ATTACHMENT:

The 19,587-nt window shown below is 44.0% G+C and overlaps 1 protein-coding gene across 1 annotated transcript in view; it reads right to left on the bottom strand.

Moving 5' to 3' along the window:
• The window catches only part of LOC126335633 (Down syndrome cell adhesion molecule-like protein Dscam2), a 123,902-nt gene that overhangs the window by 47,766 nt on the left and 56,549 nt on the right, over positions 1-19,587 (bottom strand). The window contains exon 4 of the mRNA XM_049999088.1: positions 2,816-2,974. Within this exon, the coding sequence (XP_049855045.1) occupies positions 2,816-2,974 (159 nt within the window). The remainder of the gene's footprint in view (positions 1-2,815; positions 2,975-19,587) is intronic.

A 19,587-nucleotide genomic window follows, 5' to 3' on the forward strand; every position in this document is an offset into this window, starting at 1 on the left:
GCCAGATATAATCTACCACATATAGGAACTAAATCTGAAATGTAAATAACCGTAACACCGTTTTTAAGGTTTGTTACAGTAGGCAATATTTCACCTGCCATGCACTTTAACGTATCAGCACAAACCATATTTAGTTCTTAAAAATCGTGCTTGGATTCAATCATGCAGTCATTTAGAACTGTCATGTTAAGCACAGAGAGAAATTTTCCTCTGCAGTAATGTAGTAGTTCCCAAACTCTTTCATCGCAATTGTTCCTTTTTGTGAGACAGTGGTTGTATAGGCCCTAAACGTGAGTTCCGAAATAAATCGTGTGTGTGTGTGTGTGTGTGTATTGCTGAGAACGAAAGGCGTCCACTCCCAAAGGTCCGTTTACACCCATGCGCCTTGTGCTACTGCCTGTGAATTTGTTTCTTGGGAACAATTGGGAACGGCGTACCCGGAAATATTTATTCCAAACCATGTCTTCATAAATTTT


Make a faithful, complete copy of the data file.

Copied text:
The 19,587-nt window shown below is 44.0% G+C and overlaps 1 protein-coding gene across 1 annotated transcript in view; it reads right to left on the bottom strand.

Moving 5' to 3' along the window:
• The window catches only part of LOC126335633 (Down syndrome cell adhesion molecule-like protein Dscam2), a 123,902-nt gene that overhangs the window by 47,766 nt on the left and 56,549 nt on the right, over positions 1-19,587 (bottom strand). The window contains exon 4 of the mRNA XM_049999088.1: positions 2,816-2,974. Within this exon, the coding sequence (XP_049855045.1) occupies positions 2,816-2,974 (159 nt within the window). The remainder of the gene's footprint in view (positions 1-2,815; positions 2,975-19,587) is intronic.

A 19,587-nucleotide genomic window follows, 5' to 3' on the forward strand; every position in this document is an offset into this window, starting at 1 on the left:
GCCAGATATAATCTACCACATATAGGAACTAAATCTGAAATGTAAATAACCGTAACACCGTTTTTAAGGTTTGTTACAGTAGGCAATATTTCACCTGCCATGCACTTTAACGTATCAGCACAAACCATATTTAGTTCTTAAAAATCGTGCTTGGATTCAATCATGCAGTCATTTAGAACTGTCATGTTAAGCACAGAGAGAAATTTTCCTCTGCAGTAATGTAGTAGTTCCCAAACTCTTTCATCGCAATTGTTCCTTTTTGTGAGACAGTGGTTGTATAGGCCCTAAACGTGAGTTCCGAAATAAATCGTGTGTGTGTGTGTGTGTGTGTATTGCTGAGAACGAAAGGCGTCCACTCCCAAAGGTCCGTTTACACCCATGCGCCTTGTGCTACTGCCTGTGAATTTGTTTCTTGGGAACAATTGGGAACGGCGTACCCGGAAATATTTATTCCAAACCATGTCTTCATAAATTTT